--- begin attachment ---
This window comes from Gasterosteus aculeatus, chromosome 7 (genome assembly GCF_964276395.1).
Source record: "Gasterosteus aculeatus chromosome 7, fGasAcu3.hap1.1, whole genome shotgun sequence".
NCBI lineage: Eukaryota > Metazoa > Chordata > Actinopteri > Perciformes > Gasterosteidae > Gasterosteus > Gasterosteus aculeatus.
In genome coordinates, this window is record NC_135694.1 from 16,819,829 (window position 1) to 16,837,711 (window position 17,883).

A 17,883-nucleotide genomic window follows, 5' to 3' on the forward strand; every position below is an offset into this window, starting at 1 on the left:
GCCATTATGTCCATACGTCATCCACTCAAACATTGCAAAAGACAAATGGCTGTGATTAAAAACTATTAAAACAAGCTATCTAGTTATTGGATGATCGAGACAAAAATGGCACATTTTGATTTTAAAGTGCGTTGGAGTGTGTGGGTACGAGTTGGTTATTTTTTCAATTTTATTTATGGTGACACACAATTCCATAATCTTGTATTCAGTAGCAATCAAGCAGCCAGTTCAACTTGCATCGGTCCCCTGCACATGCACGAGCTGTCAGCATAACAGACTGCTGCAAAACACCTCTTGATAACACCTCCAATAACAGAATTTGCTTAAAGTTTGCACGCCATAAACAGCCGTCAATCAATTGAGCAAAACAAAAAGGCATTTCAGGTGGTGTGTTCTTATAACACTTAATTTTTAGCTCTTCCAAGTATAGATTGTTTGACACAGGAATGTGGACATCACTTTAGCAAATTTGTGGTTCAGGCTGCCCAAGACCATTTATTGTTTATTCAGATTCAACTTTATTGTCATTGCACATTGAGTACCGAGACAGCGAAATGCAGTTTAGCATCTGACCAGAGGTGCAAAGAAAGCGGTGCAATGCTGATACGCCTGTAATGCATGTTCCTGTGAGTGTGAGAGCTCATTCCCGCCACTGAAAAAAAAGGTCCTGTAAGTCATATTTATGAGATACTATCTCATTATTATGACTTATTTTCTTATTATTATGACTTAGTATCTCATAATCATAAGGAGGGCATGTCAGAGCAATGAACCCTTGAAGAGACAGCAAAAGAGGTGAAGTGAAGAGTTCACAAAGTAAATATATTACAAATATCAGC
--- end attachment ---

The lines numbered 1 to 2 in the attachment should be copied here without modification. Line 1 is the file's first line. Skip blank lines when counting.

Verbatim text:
This window comes from Gasterosteus aculeatus, chromosome 7 (genome assembly GCF_964276395.1).
Source record: "Gasterosteus aculeatus chromosome 7, fGasAcu3.hap1.1, whole genome shotgun sequence".